IMO Vegas is more intuitive and faster to work with then either Audition, Sonar or Slo-Tools.
Reaper was loosely designed after Vegas by Jason and his team which brought us the WinAmp players.
I have no experience with your model sound card
Geoff_Wood wrote on 7/28/2013, 10:34 PM
1 - Yes
2 - Yes, moi.
3 - My audio recording is usually for CD or DVD, but track 24bit WAV
4 - Reaper was inspired by the simple straightforward intuitive layout and workflow of Vegas, but seems to have got 'pretty' and overly complex.
5 - Yes, I think. Possibly depends on the MOTU driver, if it can span multiple physical units in one instance - the PCI324/424 hosted devices can).

PeterWright wrote on 7/28/2013, 11:44 PM
Interesting that in this thread there's been no mention of Acid Pro.

This is SCS's own multi track/MIDI/Loop audio program. It hasn't been updated for a while, but does most things pretty well.

For me its main shortcomings are that it still doesn't have some functions that Vegas has had for a while, including Elastique for stretching/shortening events and + and - , particularly with Ctrl, for minute pitch shifting.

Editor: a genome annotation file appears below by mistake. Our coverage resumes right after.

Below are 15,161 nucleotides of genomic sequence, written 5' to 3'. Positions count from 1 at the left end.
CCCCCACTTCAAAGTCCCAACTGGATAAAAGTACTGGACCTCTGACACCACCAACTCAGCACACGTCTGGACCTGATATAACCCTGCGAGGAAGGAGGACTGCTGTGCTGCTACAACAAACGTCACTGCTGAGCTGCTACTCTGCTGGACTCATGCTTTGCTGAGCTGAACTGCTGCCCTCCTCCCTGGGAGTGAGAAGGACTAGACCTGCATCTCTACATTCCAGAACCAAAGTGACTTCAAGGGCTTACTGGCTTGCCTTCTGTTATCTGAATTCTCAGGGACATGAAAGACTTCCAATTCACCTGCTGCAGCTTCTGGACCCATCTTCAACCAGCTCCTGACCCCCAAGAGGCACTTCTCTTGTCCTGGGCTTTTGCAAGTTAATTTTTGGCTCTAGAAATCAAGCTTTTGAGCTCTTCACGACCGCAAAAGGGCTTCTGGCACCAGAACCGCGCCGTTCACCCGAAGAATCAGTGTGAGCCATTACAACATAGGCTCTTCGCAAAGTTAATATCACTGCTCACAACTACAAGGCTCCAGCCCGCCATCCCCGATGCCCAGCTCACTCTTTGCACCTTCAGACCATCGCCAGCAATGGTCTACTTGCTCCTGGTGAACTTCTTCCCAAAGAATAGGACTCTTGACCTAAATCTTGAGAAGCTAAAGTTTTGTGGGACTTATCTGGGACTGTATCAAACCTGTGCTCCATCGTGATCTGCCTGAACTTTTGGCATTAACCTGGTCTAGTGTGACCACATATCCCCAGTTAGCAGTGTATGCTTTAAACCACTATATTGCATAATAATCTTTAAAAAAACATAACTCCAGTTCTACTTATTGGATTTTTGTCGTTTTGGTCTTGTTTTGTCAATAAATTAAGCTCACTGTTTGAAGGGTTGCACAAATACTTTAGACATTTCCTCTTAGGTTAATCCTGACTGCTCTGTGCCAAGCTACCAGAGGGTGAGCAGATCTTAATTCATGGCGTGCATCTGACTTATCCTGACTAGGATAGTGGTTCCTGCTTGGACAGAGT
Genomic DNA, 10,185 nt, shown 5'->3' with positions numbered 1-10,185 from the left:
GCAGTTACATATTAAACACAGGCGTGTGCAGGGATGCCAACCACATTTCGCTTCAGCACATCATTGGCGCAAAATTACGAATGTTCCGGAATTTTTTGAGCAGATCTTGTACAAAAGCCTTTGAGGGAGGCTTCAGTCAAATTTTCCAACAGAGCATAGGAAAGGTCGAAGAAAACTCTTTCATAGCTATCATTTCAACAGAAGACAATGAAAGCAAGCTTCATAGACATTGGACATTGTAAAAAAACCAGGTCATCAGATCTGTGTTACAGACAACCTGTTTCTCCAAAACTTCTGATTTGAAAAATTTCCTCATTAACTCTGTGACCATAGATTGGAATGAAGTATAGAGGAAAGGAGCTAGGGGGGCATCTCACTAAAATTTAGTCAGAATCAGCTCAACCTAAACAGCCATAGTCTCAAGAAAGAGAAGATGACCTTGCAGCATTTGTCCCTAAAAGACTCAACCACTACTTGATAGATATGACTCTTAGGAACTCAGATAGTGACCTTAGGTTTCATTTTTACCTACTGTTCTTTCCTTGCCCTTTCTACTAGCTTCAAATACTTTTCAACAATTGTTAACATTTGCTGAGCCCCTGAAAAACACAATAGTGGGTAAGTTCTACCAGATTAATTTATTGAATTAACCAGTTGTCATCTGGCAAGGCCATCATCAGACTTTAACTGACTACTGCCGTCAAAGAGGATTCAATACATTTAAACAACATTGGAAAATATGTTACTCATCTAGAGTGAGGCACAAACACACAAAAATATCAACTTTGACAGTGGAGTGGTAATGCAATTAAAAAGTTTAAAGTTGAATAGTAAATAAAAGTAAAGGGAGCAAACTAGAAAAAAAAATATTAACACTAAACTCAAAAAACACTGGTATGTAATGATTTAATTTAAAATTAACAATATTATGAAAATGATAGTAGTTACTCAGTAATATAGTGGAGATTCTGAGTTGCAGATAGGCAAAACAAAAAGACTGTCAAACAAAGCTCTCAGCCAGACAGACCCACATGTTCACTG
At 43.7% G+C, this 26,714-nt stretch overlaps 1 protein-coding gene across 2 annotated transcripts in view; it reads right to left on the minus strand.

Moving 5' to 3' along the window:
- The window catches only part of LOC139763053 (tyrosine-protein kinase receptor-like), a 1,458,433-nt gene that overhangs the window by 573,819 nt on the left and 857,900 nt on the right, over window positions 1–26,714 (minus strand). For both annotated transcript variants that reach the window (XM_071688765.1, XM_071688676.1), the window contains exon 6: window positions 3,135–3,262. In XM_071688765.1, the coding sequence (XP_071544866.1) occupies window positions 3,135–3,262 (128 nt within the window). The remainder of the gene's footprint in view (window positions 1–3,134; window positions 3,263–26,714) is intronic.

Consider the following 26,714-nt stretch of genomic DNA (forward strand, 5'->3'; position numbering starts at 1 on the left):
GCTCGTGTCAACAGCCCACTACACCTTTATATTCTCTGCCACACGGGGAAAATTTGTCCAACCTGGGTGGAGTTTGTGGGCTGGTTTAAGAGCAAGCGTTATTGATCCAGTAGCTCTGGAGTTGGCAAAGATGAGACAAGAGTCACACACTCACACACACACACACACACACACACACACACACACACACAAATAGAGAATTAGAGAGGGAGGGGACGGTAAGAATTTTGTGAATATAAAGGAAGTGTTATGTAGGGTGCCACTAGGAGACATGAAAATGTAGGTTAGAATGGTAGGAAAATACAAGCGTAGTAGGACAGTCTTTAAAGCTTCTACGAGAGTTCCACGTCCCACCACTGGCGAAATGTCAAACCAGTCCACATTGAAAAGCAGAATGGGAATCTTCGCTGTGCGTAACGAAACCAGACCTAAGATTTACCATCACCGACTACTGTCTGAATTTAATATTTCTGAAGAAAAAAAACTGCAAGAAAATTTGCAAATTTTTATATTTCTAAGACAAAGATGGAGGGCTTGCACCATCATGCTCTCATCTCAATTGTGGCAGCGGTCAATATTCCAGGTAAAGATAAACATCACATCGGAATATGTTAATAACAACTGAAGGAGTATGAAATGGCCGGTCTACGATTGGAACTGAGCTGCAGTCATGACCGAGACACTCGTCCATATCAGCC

Geoff_Wood wrote on 7/29/2013, 10:55 PM
Acid throws in a lot of stuff I don't need when recording pure audio - effectively 'cliutter' for me . But I use Acid for MIDI and loopy stuff. And it lacks some of the nice little event-alignment things V has.

Chienworks wrote on 8/1/2013, 2:56 PM
Have to agree with Geoff here. When i'm recording pure audio (which is the only type of recording i ever do), i can't imagine any benefit of ACID over Vegas. Vegas does this job so well that there's no reason to look elsewhere.
larry-peter wrote on 8/1/2013, 3:48 PM
I'm not thrilled as thrilled as I used to be with using Vegas for "big" audio projects. I haven't been able to get the audio performance of the old days from the newer versions. Not very pleased with ASIO or vst implementation either.

That said, I still have a XP system running on an older quad-core with Vegas 4, Layla audio cards and all DX plugins that I have never been able to max out. I still love using that system for music mixes and radio work. The documentary I finished last winter was mixed on that system. 51 tracks.
Geoff_Wood wrote on 8/1/2013, 8:23 PM
" I haven't been able to get the audio performance "[/i]

'Audio performance" in what way ? Track count ?

Do your VST plugs somehow not work right, and your ASIO not working, seem inefficient, or what ?

Just curious....


larry-peter wrote on 8/2/2013, 11:01 AM